The Heliodorus pillar is a stone column that was erected around 110 BCE in central India in Vidisha near modern Besnagar, by Heliodorus, a Greek ambassador of the Indo-Greek king Antialcidas to the court of the Sunga king Bhagabhadra.
The pillar was surmounted by a sculpture of Garuda and was apparently dedicated by Heliodorus to the god Vasudeva in front of the temple of Vasudeva.
There are two inscriptions on the pillar, the first inscription describes in Brahmi the situation of Heliodorus and his relationship to the Sunga and Indo-Greek kings. The second inscription on the pillar describes in more detail the spiritual content of the faith supported by Heliodorus:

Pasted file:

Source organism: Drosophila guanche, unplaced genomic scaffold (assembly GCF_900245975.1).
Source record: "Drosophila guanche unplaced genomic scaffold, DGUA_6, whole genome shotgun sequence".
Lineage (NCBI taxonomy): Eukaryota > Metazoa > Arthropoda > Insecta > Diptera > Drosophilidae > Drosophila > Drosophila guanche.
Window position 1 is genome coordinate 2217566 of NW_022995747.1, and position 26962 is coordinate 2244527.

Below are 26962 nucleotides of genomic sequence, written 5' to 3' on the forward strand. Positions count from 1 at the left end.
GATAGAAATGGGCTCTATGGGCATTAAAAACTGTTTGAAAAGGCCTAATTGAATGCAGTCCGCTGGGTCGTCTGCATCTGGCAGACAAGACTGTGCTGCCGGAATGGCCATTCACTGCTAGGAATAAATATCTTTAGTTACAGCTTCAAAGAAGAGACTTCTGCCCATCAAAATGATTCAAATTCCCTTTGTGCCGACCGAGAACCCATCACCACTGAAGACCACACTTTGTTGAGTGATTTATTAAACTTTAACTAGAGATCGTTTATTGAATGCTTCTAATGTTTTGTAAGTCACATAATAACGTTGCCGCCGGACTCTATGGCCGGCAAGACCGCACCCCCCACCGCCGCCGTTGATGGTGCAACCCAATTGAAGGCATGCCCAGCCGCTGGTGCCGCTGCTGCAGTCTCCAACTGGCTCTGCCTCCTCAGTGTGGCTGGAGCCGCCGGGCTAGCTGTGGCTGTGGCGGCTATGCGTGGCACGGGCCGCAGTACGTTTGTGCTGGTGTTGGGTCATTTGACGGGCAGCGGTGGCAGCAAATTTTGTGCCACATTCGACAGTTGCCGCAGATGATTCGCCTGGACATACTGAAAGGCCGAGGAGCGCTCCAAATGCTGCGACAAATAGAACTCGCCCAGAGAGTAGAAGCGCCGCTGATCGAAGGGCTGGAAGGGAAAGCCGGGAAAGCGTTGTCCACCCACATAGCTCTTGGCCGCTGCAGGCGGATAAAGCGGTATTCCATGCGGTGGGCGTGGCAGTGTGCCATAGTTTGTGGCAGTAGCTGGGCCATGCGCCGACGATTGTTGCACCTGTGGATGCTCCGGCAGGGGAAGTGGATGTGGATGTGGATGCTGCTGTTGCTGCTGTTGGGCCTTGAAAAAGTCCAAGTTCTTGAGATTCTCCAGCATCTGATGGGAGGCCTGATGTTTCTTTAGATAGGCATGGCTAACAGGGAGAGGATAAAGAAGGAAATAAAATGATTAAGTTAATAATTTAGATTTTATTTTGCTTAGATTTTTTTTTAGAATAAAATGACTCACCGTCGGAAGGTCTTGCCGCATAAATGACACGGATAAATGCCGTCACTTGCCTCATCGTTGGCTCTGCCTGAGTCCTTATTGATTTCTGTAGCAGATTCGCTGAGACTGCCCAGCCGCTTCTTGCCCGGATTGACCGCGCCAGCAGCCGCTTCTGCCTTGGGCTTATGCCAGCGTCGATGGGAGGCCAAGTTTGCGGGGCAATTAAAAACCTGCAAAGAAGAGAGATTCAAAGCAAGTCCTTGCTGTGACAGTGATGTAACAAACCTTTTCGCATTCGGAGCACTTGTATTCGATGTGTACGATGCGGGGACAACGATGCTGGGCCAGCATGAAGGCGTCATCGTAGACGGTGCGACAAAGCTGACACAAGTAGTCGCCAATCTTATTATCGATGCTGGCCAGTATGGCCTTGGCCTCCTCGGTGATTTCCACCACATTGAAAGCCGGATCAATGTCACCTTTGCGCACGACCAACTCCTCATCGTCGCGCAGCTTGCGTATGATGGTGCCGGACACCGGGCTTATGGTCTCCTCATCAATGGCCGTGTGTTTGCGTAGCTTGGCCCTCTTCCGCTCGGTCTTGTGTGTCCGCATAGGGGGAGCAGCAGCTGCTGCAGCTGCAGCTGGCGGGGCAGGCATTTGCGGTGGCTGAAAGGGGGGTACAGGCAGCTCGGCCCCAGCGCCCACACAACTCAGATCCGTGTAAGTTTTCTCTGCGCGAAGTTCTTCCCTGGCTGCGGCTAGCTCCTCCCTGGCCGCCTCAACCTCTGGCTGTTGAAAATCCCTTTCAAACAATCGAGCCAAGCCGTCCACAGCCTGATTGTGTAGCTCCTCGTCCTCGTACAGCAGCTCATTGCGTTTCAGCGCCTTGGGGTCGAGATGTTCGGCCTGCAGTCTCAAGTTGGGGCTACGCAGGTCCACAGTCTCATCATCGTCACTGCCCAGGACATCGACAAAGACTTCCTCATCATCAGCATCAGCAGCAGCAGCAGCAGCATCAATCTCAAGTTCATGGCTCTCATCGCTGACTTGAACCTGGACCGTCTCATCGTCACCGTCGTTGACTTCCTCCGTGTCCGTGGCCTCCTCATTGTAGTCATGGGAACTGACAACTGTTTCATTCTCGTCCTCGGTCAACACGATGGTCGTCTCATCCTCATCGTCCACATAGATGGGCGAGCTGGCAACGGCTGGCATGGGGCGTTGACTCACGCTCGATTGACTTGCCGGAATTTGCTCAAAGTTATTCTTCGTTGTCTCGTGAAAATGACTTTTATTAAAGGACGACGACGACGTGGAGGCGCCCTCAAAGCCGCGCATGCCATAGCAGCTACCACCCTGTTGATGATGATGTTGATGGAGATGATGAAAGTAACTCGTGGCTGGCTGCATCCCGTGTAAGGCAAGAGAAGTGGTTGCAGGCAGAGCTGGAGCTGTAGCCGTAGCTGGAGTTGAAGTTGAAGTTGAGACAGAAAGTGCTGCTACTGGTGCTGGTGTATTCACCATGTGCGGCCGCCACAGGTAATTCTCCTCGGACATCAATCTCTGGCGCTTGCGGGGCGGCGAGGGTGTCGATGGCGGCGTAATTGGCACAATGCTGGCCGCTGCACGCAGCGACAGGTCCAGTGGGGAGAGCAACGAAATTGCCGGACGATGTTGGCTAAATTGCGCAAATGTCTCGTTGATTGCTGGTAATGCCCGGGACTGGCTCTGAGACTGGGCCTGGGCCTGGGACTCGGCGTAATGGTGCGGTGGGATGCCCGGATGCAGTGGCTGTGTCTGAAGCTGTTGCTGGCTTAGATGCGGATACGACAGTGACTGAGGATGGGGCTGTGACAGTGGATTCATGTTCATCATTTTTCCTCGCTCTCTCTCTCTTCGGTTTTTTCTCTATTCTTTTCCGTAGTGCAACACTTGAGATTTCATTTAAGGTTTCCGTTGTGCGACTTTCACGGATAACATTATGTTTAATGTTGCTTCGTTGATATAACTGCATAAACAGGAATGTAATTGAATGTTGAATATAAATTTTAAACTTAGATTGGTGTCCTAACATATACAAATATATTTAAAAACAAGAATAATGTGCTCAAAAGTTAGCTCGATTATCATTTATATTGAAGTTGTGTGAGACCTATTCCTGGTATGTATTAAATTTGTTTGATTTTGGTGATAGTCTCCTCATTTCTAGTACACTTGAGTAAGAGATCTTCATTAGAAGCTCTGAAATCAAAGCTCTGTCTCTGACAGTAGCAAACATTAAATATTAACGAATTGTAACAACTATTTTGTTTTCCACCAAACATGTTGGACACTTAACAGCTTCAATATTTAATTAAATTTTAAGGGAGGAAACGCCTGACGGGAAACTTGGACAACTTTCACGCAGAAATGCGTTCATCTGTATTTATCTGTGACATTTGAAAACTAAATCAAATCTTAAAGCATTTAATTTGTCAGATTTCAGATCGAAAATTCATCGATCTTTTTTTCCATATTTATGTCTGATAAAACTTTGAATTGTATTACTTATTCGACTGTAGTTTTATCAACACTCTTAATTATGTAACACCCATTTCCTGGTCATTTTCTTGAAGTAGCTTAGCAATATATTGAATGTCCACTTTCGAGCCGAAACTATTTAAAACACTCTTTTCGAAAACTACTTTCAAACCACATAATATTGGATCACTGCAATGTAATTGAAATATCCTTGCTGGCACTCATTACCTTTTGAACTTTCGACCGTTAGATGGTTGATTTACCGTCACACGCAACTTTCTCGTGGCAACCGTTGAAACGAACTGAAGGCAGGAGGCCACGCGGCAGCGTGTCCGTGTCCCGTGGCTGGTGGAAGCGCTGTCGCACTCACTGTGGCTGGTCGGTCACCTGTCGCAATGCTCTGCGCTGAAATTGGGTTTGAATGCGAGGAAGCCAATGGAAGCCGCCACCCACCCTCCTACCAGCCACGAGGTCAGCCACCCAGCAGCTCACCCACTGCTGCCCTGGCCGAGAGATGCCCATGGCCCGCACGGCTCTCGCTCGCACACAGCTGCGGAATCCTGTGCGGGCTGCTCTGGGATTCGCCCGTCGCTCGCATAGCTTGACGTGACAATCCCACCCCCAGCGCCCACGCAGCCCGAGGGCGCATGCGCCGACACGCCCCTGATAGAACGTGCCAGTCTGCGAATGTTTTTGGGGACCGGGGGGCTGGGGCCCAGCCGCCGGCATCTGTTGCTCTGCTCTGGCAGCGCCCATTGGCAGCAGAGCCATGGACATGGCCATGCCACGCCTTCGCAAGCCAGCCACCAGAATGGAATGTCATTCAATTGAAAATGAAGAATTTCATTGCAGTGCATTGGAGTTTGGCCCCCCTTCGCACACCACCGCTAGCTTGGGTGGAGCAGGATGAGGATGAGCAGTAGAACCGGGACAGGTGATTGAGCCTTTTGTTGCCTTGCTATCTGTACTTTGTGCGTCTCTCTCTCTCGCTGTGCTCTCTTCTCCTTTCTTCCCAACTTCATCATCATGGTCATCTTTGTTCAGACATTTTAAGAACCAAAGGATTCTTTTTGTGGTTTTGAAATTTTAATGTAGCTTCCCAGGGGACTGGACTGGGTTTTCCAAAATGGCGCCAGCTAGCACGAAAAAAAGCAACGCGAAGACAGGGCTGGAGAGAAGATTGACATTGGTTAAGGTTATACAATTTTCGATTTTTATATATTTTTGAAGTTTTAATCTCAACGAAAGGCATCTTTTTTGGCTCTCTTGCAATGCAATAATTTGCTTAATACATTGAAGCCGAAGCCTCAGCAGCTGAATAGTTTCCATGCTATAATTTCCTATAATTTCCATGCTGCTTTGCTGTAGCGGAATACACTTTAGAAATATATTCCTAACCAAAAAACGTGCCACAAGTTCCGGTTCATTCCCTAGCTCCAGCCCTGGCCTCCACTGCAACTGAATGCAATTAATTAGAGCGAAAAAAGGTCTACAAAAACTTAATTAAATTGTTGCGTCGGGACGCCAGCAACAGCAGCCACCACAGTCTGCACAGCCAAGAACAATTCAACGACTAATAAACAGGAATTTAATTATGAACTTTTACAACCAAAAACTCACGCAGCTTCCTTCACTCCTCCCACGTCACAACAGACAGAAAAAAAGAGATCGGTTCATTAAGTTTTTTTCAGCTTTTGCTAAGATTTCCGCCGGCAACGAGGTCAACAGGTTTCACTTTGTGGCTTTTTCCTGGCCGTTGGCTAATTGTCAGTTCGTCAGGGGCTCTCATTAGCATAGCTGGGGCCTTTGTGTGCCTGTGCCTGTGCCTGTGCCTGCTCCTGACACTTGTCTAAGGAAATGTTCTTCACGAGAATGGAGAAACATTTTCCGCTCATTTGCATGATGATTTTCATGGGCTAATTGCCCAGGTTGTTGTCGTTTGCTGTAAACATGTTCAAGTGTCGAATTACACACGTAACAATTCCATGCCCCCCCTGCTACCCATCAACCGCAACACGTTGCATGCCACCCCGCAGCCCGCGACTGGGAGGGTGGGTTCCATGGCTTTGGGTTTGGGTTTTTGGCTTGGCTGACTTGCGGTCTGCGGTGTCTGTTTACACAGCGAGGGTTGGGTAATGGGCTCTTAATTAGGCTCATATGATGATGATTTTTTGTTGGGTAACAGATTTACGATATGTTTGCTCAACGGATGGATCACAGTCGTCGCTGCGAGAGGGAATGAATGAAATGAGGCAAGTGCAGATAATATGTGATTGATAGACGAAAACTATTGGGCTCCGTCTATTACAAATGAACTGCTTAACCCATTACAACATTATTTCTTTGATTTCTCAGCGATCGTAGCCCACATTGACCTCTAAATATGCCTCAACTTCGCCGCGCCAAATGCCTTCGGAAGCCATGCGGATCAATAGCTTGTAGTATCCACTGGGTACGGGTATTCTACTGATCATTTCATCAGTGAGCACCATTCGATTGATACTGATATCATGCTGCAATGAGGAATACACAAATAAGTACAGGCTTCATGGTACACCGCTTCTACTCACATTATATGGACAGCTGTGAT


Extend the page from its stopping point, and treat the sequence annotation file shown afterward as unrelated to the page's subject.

“Three immortal precepts (footsteps)… when practiced lead to heaven: self-restraint, charity, consciousness”